The Huawei FreeBuds 3i take a hard swing at the cheap true wireless market. Today, we’re directing this comparison between the Huawei FreeBuds 3 and the more recent Huawei FreeBuds 3i. Both are great solid true wireless earbuds, so let’s see which is best for you.
Update, March 20, 2021: This versus article was updated to include more technical information and to include a contents menu.
What are the main differences between the Huawei FreeBuds 3i and Huawei FreeBuds 3?
Let’s start with the differences between the earphones: the Huawei FreeBuds 3i seal to the ears unlike the FreeBuds 3. Not only does this promote a more secure, stable fit in a wider swath of listeners’ ears, but it also yields improved audio quality. The FreeBuds 3i silicone ear tips create a seal to the ear canal, and passively block out environmental noise. The open-fit design of the FreeBuds 3 can be a good thing, if you want to remain aware of your surroundings at all times, but this comes at the expense of sound quality.
Huawei changed up its audio hardware with the FreeBuds 3i, and moved away from the 14mm drivers and dedicated bass tube, opting instead for a 10mm dynamic driver system. Sure, it may appear simple, but that’s a good thing: it allows the housings to be slimmer and frees up space for larger battery cells.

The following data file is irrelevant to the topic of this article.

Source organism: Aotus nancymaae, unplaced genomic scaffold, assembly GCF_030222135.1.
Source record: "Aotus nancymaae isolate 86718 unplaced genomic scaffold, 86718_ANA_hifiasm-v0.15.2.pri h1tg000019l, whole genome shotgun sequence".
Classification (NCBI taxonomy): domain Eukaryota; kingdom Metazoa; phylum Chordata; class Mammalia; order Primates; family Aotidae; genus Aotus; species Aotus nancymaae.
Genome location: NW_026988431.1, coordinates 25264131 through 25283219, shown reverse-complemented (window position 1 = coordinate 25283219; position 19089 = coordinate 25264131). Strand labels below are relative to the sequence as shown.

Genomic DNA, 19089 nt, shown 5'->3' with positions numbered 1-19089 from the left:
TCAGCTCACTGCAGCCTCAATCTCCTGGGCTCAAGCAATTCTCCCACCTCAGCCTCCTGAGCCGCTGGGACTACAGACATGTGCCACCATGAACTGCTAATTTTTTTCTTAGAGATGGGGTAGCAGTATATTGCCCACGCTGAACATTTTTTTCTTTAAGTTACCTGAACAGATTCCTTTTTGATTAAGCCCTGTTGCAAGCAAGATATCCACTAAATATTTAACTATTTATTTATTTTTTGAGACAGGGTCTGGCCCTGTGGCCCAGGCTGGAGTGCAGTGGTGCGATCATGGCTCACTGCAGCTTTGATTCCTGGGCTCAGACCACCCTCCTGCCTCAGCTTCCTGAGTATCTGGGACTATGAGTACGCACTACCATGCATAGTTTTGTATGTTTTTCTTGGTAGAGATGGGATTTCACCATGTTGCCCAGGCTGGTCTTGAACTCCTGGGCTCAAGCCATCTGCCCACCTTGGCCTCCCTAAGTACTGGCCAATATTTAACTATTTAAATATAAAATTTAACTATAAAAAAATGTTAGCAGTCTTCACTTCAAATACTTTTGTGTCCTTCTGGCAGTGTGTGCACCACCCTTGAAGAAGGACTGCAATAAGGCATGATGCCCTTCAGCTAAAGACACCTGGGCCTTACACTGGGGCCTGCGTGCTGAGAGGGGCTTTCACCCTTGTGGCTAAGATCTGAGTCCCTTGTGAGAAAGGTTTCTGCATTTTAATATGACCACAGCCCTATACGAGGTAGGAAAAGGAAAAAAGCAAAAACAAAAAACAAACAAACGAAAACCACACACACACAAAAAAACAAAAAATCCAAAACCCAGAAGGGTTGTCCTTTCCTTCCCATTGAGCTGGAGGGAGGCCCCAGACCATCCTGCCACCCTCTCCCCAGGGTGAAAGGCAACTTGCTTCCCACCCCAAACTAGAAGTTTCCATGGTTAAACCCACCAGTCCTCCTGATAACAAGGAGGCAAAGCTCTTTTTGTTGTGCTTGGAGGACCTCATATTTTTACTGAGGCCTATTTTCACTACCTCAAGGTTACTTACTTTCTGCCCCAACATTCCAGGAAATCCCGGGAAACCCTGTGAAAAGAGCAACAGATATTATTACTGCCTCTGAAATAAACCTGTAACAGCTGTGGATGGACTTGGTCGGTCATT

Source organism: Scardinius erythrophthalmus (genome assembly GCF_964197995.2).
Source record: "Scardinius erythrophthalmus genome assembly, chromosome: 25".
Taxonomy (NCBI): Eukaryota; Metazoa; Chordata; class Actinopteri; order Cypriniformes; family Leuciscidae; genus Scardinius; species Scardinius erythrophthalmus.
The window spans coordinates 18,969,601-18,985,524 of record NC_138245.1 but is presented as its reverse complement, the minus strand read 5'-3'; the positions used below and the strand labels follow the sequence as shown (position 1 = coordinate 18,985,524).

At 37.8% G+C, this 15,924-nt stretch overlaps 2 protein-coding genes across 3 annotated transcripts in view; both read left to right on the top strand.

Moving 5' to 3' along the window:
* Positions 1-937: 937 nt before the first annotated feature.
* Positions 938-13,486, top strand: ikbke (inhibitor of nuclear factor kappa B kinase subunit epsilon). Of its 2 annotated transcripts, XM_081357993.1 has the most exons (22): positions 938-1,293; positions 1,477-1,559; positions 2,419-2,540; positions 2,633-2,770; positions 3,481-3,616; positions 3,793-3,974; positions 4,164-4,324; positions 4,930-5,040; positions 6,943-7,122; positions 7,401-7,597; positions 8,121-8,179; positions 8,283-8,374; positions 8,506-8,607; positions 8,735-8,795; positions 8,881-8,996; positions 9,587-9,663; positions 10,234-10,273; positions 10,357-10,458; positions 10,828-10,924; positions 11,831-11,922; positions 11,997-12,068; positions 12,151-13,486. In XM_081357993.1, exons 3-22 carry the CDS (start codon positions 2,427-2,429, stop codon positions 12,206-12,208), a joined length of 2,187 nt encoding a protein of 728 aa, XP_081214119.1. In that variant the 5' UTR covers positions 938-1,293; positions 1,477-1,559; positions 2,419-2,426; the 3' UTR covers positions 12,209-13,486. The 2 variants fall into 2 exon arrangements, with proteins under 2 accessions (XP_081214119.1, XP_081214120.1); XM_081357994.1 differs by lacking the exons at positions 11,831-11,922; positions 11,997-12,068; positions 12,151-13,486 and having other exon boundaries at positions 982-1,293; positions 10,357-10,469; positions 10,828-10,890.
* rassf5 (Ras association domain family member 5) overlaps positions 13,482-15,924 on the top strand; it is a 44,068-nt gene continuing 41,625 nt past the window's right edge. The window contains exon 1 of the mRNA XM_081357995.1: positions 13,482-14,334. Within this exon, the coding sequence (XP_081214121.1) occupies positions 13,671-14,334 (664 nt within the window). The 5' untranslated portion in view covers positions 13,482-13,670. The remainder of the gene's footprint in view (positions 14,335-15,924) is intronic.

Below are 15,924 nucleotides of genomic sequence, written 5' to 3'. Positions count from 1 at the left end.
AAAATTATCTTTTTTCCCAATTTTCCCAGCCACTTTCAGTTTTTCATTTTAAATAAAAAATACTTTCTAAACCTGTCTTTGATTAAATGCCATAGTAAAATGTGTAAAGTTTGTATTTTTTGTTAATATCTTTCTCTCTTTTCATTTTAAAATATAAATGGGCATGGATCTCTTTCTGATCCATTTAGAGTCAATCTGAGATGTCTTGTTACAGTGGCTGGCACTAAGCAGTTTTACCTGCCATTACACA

Aside from the earbuds, the FreeBuds 3i and FreeBuds 3 cases sport different designs, with the former being more compact and squared off compared to the latter. The original FreeBuds 3 case features a tall, circular design with a lid that’s easy to pop open with one hand. The FreeBuds 3i is more rectangular and a bit more difficult to operate single-handed.
Similarities between the Huawei FreeBuds 3i and FreeBuds 3
Both models merit an IPX4 water-resistant rating and share a similar stemmed design. They both support two Bluetooth codecs, AAC and SBC. This means that if you’re using either headset with an Android device, you’re not guaranteed consistent high-quality audio. If you use either pair of FreeBuds 3 series earphones with an iPhone, though, you’ll enjoy consistent high-quality audio quality.
Both stemmed true wireless earbuds use onboard touch controls to adjust playback, take calls, and access virtual assistants. You can remap the touch controls and adjust noise-cancelling intensity of either pair of earphones from the Huawei AI Life app.
Both headsets support the same Bluetooth codecs and remappable touch controls.
Microphone quality is good with either pair of earbuds, but they use different technologies: the cheaper FreeBuds 3i features a standard three-microphone array, while the FreeBuds 3 use bone sensors to transmit your voice. This is basically the voice-detecting accelerometers we’ve seen in the Apple AirPods Pro and new Google Pixel Buds (2020). It works well to ignore distracting environmental noise, too, in tandem with Huawei’s active wind-reduction technology.
The FreeBuds 3i have more consistent noise-cancelling